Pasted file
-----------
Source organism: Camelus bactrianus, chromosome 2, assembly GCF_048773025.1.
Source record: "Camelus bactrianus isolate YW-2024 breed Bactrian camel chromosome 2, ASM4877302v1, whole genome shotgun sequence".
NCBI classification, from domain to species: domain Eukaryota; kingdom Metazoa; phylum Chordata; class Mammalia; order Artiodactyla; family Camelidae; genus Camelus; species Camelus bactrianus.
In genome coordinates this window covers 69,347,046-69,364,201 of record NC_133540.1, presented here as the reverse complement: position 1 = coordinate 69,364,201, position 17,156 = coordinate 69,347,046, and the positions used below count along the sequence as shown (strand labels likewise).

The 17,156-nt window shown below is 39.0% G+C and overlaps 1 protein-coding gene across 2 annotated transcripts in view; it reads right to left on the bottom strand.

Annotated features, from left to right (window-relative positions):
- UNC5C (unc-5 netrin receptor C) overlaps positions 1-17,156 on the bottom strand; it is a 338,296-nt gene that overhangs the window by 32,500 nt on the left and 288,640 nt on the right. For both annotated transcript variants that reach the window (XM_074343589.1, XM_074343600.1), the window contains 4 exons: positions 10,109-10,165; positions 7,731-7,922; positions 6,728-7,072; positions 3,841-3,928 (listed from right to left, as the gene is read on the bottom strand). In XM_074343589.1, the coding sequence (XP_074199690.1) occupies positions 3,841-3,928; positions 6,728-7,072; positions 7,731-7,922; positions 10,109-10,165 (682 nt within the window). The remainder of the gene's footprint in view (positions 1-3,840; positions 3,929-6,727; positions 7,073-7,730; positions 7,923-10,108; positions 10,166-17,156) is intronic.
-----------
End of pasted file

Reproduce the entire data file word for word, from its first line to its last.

Source organism: Camelus bactrianus, chromosome 2, assembly GCF_048773025.1.
Source record: "Camelus bactrianus isolate YW-2024 breed Bactrian camel chromosome 2, ASM4877302v1, whole genome shotgun sequence".
NCBI classification, from domain to species: domain Eukaryota; kingdom Metazoa; phylum Chordata; class Mammalia; order Artiodactyla; family Camelidae; genus Camelus; species Camelus bactrianus.
In genome coordinates this window covers 69,347,046-69,364,201 of record NC_133540.1, presented here as the reverse complement: position 1 = coordinate 69,364,201, position 17,156 = coordinate 69,347,046, and the positions used below count along the sequence as shown (strand labels likewise).

The 17,156-nt window shown below is 39.0% G+C and overlaps 1 protein-coding gene across 2 annotated transcripts in view; it reads right to left on the bottom strand.

Annotated features, from left to right (window-relative positions):
- UNC5C (unc-5 netrin receptor C) overlaps positions 1-17,156 on the bottom strand; it is a 338,296-nt gene that overhangs the window by 32,500 nt on the left and 288,640 nt on the right. For both annotated transcript variants that reach the window (XM_074343589.1, XM_074343600.1), the window contains 4 exons: positions 10,109-10,165; positions 7,731-7,922; positions 6,728-7,072; positions 3,841-3,928 (listed from right to left, as the gene is read on the bottom strand). In XM_074343589.1, the coding sequence (XP_074199690.1) occupies positions 3,841-3,928; positions 6,728-7,072; positions 7,731-7,922; positions 10,109-10,165 (682 nt within the window). The remainder of the gene's footprint in view (positions 1-3,840; positions 3,929-6,727; positions 7,073-7,730; positions 7,923-10,108; positions 10,166-17,156) is intronic.